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Nationwide rates freeze petition gathers support

Rotorua Lakes councillor Reynold Macpherson. Photo / Andrew Warner / Rotorua Daily Post.

A petition calling for all councils to defer and freeze or cut rates in light of COVID-19 has attracted more than 850 signatures since it was launched five days ago.

The parliamentary petition, authored by Rotorua Lakes councillor Reynold Macpherson on behalf of his lobby group Rotorua Residents and Ratepayers, calls for a law change to compel all councils to comply with the demand.

Published on Friday last week, it requests Parliament pass a law requiring all councils to “offer the deferral of outstanding 2019-2020 rates for six to 12 months” and to “freeze or cut rates for 2020-2021, to help boost recovery from the COVID-19 crisis”.

By Tuesday midday, the petition had 857 signatures. It will run until May 22.

Reynold says the petition came about because of what was, in his view, “the continuing evidence that [the] council is seriously considering a rates rise for 2020/2021 annual plan in a context where ratepayers, and especially businesses are struggling”.

It comes as some Rotorua Lakes councillors indicated at the end of March that rates freezes would be a “knee-jerk” response.

Targeted rates deferrals were announced on April 6, aimed at residential and business ratepayers, particularly in the tourism, hospitality, commercial accommodation and retail sectors.

At the time, Mayor Steve Chadwick said everyone would be affected “to some degree” but the assistance was focused on “those likely to be most significantly impacted”.

A council statement said the sectors targeted employed “about 40 per cent” of the local workforce and the rates deferral option would also be available to homeowners who had worked in those sectors and who met the criteria.

That criteria was under development and it was expected there would be more information provided in the May rates instalment invoices, which would be delivered at the end of April.

“Others can contact [the] council to discuss their situation, as they have always been able to do, and the rates rebate scheme also continues to be available.” the statement said.

Rate-setting for the next financial year is being made alongside the 2020/21 Annual Plan, a draft of which was underway.

Reynold says the rates deferral for the quarter didn’t appear to take into account the “massive downturn in our economy and that affordability of rates has collapsed”.

"That's the very least that council should be considering, given that a lot of people, for example in the CBD, are not able to pay their rent, and when the lockdown is lifted, many of them will be collecting their stock to sell online, and could well be abandoning their retail outlets.

"Every penny that the council does not take out of our economy in rates is available to people to survive and to, hopefully, save their businesses."

Last month Local Government NZ president Dave Cull said a Taxpayer’s Union call to freeze rates was “misguided” and had the “potential to put the brakes on economic recovery”.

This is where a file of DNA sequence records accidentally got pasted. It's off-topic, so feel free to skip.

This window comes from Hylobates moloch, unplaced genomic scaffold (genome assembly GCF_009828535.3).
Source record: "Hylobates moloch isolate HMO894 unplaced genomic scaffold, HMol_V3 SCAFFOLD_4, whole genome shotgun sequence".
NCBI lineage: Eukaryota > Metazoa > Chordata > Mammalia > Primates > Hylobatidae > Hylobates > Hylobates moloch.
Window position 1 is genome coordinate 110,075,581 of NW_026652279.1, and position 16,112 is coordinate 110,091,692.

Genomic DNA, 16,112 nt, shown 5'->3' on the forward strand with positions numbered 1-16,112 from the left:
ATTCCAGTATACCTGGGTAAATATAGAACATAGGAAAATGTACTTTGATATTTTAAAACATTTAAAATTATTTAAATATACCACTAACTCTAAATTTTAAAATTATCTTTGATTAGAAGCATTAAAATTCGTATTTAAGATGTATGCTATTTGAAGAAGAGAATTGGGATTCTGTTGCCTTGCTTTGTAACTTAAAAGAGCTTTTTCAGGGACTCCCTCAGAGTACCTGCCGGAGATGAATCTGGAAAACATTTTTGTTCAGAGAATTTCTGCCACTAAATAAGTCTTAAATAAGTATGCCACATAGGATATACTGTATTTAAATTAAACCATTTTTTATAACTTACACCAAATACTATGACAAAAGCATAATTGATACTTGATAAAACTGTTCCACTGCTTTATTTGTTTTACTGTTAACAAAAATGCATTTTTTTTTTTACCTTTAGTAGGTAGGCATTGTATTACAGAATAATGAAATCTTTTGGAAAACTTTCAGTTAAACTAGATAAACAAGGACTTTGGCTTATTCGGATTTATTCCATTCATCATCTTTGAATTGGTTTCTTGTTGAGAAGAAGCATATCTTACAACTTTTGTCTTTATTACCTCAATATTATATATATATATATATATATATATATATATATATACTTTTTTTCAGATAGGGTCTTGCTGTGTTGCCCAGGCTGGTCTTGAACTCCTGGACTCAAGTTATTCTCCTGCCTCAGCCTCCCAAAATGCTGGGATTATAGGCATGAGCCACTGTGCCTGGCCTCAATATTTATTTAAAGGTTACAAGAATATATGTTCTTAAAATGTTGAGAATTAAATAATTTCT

“We know there is going to be financial pain in our communities. Simply reducing spending would mean adding people to benefit queues while reducing operational capacity at a time when communities want councils at the heart of local emergency responses.

“As providers of drinking and waste water services, councils are essential lifeline infrastructure providers and in times of crisis such as these our costs may even go up, not down.”

Reynold’s comments were put to the council and Steve.

In a written statement via the council communications team, Steve says petitions are a “legitimate democratic tool that people are entitled to use”.

“The annual plan for 2020/21 is still in development and will be subject to public consultation before being finalised and adopted.”

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3 Comments
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Carcass

Posted on 23-04-2020 12:03 | By Carcass

One has to wonder where Dave Cull is coming from.His comments about the Taxpayer Union putting the brakes on economic recovery is just pie in the sky stuff and with water and sewerage.Time for Dave Cull to think about productivity improvements( N Z lowest in the world) and cut the fat out of Local government.Business is the driver N Z economy and creates long term employment.

Dave Cull

Posted on 22-04-2020 17:22 | By

His name should be a pointer to the way we need to go. He talks the usual rubbish. Whenever people object to huge rates increases his kind wheel out “drinking water and waste water” to try to scare people into accepting the scam. They never mention the pointless roundabouts, pointless titivating and concrete jungles all done to keep mates in the trough. I’ve said it before - essential infrastructure is easily funded with sound financial budgeting. The excessive increases are just funding cherries.

Business as usual

Posted on 21-04-2020 16:33 | By Kancho

Seems a bit of a bandwagon to jump on. No one wants cost to increase but of course they do as inflation is a fact of life and it a lot of things there is no way to influence the rise. So rates are open slather it seems. We always want more for less but that’s again not how the real world works. Yes we want careful management and clever solutions and a wise use of resources, so ask for these is a more realistic call. We want to return to normal life but let’s be real and not attack the messenger that everything you want costs. Council are forever damned if they do and damned if they don’t with a regular droning whine in the background